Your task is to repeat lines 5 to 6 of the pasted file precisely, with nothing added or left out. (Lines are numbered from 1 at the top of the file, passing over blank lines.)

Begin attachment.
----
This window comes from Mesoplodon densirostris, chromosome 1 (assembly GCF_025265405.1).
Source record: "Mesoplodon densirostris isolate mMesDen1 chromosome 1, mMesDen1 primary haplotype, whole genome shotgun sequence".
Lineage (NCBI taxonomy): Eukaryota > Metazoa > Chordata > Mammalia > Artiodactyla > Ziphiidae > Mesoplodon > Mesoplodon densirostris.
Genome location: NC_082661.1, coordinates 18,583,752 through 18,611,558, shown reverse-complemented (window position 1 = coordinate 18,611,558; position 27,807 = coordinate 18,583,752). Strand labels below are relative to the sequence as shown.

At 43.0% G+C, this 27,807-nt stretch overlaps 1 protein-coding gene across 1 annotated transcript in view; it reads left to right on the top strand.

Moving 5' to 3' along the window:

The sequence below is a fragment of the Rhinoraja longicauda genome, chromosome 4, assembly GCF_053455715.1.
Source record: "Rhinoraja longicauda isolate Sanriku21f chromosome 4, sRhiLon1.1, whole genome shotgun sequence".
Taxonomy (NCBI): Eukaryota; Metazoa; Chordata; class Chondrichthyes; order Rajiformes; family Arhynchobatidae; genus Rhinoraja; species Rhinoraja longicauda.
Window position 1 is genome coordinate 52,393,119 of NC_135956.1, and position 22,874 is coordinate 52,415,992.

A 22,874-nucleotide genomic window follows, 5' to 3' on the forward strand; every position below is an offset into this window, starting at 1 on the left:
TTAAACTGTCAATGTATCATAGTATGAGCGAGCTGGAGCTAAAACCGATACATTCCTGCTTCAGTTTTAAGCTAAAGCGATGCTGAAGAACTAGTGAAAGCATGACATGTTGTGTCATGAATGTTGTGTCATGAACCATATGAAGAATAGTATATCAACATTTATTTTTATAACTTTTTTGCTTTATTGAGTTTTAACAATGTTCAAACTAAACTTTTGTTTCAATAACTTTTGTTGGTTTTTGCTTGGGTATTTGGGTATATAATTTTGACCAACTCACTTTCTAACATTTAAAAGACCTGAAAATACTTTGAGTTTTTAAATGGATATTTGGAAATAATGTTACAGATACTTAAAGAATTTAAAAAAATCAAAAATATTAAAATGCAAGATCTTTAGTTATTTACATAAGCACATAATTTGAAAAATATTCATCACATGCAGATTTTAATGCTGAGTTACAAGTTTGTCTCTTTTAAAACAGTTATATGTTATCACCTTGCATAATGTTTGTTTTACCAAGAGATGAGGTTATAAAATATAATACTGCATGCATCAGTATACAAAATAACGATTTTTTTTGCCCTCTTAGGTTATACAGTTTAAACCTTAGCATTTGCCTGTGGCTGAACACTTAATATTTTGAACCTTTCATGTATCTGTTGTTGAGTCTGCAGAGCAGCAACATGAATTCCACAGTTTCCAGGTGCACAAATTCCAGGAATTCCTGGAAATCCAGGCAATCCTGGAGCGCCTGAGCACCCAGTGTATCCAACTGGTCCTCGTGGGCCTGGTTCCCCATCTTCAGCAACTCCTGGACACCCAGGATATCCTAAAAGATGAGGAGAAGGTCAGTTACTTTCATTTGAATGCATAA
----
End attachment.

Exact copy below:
At 43.0% G+C, this 27,807-nt stretch overlaps 1 protein-coding gene across 1 annotated transcript in view; it reads left to right on the top strand.

Moving 5' to 3' along the window: